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Huell Howser on Hollywood Sign: 'Very Interesting, Very Exciting Development!'

Howser, who died Monday at age 67 in Palm Springs, can be remembered for more than his warmth and folksy charm. He treasured California and its history, and that made him a preservationist to some observers.

Huell Howser, the enthusiastic presenter of tv shows about his adopted state, could get excited about almost anything it seemed.

That was especially true when the Tennessee native visited the Hollywood sign in Griffith Park for an episode of "California's Gold."

"Well here we are back at the good old Hollywood sign," Howser said on camera, "because there has been a last minute, very interesting, very exciting development in our story about the history of this grand old sign!"

But Howser, who died Monday at age 67 in Palm Springs, can be remembered for more than his warmth and folksy charm. He treasured California and its history, and that made him a preservationist and conservationist to many observers.

OC Weekly editor Gustavo Arellano, who first broke the news of Howser's passing, said Howser was "the greatest Californian since Hiram Johnson." The former California governor, from 1911 to 1917, was considered a leading American progressive, according to historians.

Arellano said in a phone interview Tuesday he drew the comparison because Howser on one level, like Johnson, was "fighting the entrenched powers that be."

"Huell's gift was letting people know what a beautiful and unique place we live in, from the smallest of businesses to the biggest of stories," Arellano said. "For Huell everything in California was golden.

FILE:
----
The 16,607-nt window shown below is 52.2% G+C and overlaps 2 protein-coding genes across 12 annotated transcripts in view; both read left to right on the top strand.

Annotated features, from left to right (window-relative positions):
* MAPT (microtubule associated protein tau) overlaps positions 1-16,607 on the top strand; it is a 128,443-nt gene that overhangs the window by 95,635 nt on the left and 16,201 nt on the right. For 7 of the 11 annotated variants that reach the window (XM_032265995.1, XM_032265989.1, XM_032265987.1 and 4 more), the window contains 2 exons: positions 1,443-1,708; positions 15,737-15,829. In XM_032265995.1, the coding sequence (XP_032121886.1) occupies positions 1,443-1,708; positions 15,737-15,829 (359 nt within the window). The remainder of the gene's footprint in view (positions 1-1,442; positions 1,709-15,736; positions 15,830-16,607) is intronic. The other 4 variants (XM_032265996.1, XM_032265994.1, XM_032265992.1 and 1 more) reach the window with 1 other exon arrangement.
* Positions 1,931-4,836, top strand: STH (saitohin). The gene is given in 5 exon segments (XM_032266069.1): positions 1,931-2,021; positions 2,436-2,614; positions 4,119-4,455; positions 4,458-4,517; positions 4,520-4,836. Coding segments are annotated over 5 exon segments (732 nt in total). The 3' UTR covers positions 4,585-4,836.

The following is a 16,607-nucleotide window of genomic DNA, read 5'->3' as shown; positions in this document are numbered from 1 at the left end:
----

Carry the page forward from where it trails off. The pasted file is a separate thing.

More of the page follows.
"Every place you could visit, whether it's the Golden Gate Bridge or the Hollywood sign, or some unheard-of place in town or out in the desert, they were all equal to him, and they were all valuable, and he showed the smaller places were of equal value."

Arellano said he first met Howser four years ago, and they kept in touch as acquaintances, but he'd been watching Howser's shows for about 20 years.

"He was the ultimate champion of California," Arellano said. "There was no greater advocate of the state's hope and promise. He made his living and he had a nice life. But that is not why he did what he did, to make money. For him it was 'This is California. Let's celebrate this.'"

For more of Arellano's perspective on Howser, read his remembrance here.

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Local Person January 09, 2013 at 10:39 PM
Huell will forever be a part.......of California's Gold. He will be sorely missed.
Dennis January 10, 2013 at 05:29 PM
We have always enjoyed Huell and his shows. His presentation was perfection in form and unlike most of the current media personalities. A true standout within his industry. The places he visited, whether in our front yard or some out-of-the-way hidden treasure, were interesting and his enthusiasm made them special. We have visited several and have a long "bucket list" of additional places we want to see. It is sad that we will have no more new places to explore with Huell but he leaves a significant number of places in the repeats of his shows that we are told will continue. Thank You Huell for enriching the lives of the people of California and indeed the world.

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